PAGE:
“This whole thing has painted a big picture for me, and it’s even on television,” he says. “It’s plain to see. The last thing I am is crazy at this point in time. I’ve got it all right there on paper. My whole life, from fight to fight, every three months, is all split up. It&#
8217;s on Sherdog.”






People don’t take shit seriously when it comes out of Diaz’s mouth. That’s howhe sees it, anyway, and if his opinion is invalidated, what does anyone expectto hear from him? The rub is that cameras and microphones only follow him when he’s preparing for a fight, hearing the battle drums in his head. People have pigeon holed him as a weed-fueled inner-city thug, causing them to neglect unprecedented in-cage accomplishments, such as putting up boxing-type numbers, landing 125 of 221 strikes versus Scott Smith—in the second round. Everyone can laugh at and understand those middle fingers a lot easier than they can figure out how he avoided becoming another Stockton statistic.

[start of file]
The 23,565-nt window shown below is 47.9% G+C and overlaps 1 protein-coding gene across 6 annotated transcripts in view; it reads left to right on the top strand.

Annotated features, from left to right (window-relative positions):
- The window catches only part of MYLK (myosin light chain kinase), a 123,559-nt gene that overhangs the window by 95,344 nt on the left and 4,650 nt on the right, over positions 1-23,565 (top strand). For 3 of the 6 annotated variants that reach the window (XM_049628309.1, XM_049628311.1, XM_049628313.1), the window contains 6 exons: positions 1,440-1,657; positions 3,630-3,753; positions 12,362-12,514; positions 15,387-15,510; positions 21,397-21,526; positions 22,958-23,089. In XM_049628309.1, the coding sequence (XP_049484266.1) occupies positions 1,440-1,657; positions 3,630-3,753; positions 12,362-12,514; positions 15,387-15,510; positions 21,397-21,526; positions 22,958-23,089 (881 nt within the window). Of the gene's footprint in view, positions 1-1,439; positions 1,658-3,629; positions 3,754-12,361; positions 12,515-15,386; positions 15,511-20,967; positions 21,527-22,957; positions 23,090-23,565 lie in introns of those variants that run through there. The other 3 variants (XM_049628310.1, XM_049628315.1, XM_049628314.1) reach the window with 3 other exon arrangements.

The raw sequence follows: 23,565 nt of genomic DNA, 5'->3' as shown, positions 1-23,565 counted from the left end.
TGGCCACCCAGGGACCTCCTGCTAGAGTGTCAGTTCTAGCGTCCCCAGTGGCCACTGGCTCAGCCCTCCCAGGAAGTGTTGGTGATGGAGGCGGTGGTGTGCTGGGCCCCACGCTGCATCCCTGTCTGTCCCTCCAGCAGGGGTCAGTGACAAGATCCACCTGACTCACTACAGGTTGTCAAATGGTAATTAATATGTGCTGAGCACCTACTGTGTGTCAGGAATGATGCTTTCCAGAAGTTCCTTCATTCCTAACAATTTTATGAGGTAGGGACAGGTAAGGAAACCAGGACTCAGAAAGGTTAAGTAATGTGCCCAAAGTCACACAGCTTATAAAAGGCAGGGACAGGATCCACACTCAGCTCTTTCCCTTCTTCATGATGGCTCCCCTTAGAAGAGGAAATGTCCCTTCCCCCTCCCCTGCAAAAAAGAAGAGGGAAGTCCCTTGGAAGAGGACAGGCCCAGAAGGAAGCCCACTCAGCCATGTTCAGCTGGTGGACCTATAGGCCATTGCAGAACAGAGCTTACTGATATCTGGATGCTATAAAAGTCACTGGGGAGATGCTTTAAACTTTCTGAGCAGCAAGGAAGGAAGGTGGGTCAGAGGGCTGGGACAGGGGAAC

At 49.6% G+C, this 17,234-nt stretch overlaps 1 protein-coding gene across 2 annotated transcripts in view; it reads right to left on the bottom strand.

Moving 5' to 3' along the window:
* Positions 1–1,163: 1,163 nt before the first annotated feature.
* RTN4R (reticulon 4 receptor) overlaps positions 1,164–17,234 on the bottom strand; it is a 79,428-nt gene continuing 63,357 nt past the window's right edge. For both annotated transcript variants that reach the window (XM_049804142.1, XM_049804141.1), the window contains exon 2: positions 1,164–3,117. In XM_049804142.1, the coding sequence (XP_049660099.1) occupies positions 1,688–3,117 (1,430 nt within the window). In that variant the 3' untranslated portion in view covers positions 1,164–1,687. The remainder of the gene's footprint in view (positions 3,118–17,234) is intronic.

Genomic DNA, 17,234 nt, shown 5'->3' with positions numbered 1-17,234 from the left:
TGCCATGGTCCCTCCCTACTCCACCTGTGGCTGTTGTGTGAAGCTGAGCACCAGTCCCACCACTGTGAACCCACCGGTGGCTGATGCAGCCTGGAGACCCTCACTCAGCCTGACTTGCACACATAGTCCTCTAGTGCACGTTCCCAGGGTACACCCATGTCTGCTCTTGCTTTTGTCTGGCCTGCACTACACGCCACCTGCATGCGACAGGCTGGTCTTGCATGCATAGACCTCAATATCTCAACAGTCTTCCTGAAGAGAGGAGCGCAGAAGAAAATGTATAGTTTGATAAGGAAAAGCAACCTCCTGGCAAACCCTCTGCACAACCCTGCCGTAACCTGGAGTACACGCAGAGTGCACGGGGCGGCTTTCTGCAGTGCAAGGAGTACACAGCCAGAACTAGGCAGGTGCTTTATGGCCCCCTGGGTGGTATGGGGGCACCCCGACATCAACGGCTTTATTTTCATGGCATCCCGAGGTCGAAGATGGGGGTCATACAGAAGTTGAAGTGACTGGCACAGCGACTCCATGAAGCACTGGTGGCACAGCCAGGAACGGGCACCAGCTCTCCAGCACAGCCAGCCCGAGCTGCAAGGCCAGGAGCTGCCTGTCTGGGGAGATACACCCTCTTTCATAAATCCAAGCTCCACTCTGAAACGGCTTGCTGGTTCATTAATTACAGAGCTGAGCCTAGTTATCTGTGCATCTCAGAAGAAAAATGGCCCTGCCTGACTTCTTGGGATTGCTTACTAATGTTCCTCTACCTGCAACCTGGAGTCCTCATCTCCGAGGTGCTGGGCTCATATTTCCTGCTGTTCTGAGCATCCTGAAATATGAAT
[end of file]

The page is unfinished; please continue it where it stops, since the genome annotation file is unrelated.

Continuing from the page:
“I don’t mean to complain, but if you ask me why I’m bitter or pissed off and I say, ‘fuck you, double fingers,’ it’s because every time I walk out of the cage, I feel like I stole something,” he says. “I had to steal it—It’s not like it was there for me.”


It’s a colossal grudge he has. When Diaz’s achievements make him feel like a thief, it’s because he feels the negativity surrounding him never ceases. The comparison of the Diaz brothers to criminals, like the people they grew up with but never became, weighs more because they had to work ten fold to avoid it.


“People have treated me like that my whole life,” he says. “I think when you expect it, you probably get it a little more. Whatever—I’m not gonna go put on a front like, hey, I changed my ways or something. I don’t have anything wrong with me to begin with. I just think that I’m from Northern California and they don’t pay attention to where I’m from. Anybody else would just try and claim they’re from somewhere else and try to represent somewhere or some people that are more important. I’m just trying to represent Gracie Jiu-Jitsu, my team, and martial arts academy.”


Hanging with him in Stockton and seeing how content he is in his lifestyle—what he’s after is simplicity. If he could work out, eat healthy, organic food, and stay home, leading a nice, quiet life, that’s what he’d do. But it’s a profession that never sits well in comfort zones, literally, figuratively, or otherwise. He’s defiant by nature…because it’s how he restacks the odds in his favor.